9/23/2020 | By Sarah Borchersen-Keto
A panel at Nareit’s REITworks: 2020 Virtual Conference held Sept. 21-22 looked at the ways in which ESG could evolve in response to the COVID-19 pandemic.
Reena Agarwal, a co-founder and COO of the Center for Active Design, Inc., moderated the panel, which also included: Chris Ashworth, national service line manager & sales executive, energy & sustainability at UL; Ben Myers, VP of sustainability at Boston Properties, Inc. (NYSE: BXP); and, Kim Pexton, VP of sustainability at JBG SMITH (NYSE: JBGS).
“COVID-19 has altered the ESG conversation,” Agarwal said at the start of the discussion. Ashworth noted that the crisis has brought environmental and social issues closer together.
Myers observed that “ESG has evolved to align with the opinions of stakeholders, and how important matters of ESG are to stakeholders, and it will continue to do so.” He noted that when Boston Properties issued its 2019 materiality assessment report, it noticed increased interest from investors in social issues. The REIT has reallocated and reformatted its sustainability and ESG program to three pillars: climate action, resilience, and social good, he said.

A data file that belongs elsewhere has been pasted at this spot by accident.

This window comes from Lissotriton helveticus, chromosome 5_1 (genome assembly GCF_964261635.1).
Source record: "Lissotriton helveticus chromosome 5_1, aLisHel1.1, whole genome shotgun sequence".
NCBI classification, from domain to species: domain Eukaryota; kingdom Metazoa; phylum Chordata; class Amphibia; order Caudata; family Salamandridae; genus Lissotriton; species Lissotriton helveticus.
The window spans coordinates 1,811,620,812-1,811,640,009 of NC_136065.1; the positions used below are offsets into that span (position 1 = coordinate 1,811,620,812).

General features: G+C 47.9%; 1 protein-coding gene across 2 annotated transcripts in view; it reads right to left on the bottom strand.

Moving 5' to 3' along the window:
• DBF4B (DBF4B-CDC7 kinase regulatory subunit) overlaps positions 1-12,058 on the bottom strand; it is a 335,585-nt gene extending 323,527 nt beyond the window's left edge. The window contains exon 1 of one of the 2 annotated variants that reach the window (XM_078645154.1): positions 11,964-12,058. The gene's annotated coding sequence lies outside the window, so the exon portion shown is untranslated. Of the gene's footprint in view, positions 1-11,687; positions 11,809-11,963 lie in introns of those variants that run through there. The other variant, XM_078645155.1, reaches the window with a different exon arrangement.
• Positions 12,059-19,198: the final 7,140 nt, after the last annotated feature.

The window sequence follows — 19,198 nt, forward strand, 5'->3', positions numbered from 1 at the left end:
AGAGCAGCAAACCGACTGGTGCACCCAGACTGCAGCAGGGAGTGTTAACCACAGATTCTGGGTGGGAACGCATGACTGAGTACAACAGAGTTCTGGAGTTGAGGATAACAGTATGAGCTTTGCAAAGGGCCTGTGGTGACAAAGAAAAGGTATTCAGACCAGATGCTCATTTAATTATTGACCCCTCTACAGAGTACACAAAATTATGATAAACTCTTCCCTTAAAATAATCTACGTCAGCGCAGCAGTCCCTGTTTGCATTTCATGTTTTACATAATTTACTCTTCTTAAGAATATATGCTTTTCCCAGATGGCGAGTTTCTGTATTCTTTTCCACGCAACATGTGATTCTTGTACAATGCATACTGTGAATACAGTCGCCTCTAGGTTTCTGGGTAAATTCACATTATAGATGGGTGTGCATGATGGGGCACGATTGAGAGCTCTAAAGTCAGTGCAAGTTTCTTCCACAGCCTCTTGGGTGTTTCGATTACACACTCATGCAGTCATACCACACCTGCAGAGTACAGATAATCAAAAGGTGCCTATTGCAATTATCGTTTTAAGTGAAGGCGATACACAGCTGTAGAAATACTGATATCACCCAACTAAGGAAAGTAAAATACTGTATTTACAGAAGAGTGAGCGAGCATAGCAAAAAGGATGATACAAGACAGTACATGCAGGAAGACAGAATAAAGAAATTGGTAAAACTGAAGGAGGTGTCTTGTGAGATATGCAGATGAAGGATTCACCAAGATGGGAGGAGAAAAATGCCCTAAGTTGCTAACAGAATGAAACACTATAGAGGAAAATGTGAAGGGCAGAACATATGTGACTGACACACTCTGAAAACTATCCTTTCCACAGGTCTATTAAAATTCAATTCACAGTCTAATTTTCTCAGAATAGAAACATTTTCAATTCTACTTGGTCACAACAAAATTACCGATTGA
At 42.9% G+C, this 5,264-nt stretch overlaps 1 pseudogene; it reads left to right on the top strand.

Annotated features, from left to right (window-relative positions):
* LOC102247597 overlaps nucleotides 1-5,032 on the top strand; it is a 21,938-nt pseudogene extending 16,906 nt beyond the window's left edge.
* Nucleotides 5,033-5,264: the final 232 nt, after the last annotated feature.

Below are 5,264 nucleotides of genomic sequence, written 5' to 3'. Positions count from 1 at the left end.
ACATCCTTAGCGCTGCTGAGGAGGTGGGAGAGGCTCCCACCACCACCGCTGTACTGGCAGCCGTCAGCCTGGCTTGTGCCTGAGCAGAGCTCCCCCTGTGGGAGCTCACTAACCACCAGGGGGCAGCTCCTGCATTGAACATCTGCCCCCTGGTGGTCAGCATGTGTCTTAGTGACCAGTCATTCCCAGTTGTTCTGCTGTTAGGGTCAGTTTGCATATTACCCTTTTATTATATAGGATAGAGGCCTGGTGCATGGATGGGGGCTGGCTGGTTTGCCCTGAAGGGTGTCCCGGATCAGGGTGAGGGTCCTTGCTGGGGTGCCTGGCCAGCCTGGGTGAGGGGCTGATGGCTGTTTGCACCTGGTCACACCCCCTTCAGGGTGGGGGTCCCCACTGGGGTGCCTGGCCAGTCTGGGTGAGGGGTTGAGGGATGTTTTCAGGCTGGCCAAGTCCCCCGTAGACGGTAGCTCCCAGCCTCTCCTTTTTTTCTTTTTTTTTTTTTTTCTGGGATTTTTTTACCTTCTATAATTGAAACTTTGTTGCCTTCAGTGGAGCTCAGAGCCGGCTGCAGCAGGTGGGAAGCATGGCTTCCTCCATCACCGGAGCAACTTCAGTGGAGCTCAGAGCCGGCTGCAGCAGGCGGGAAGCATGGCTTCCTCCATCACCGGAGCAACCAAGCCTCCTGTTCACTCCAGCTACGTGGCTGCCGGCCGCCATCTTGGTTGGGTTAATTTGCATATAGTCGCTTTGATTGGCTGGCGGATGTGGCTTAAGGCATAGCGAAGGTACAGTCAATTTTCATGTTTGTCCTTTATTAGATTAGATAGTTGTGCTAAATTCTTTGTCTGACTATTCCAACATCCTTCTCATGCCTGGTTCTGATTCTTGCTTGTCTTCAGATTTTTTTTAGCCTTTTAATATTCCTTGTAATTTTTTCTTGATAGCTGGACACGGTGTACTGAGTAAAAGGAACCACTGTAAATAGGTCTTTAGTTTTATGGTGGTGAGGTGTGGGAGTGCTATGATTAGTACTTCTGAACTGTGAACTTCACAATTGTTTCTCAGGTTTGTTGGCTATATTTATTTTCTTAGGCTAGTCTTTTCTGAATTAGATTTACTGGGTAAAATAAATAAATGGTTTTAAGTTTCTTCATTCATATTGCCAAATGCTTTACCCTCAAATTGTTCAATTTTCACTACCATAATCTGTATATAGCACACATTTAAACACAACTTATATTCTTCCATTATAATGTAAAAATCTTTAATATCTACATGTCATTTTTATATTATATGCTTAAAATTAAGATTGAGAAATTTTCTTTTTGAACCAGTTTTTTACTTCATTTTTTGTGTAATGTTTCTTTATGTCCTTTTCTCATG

The focus on healthy buildings is a core part of Boston Properties’ attention to social good, Myers said. “I think that conversation has absolutely changed. It’s fundamentally been reshaped by this pandemic…healthy buildings are becoming very quickly a must-have.”
Paxton noted that JBG SMITH has always had a “really fantastic placemaking stance which is resoundingly people-centric.” The pandemic has provided an opportunity for the company to build its stance on healthy buildings, “where traditionally we have not had that presence…it’s really a great opportunity to infuse that health, safety, wellbeing and security intentionally as part of the placemaking strategy,” she said.
The current environment also provides a chance to dive deeper into the impact of climate change on human health, Paxton added.
Meanwhile, if there is a silver lining to the pandemic, Myers said, it’s that “once again, the sustainability movement has been ahead of the curve on so many issues that are now becoming mainstream.”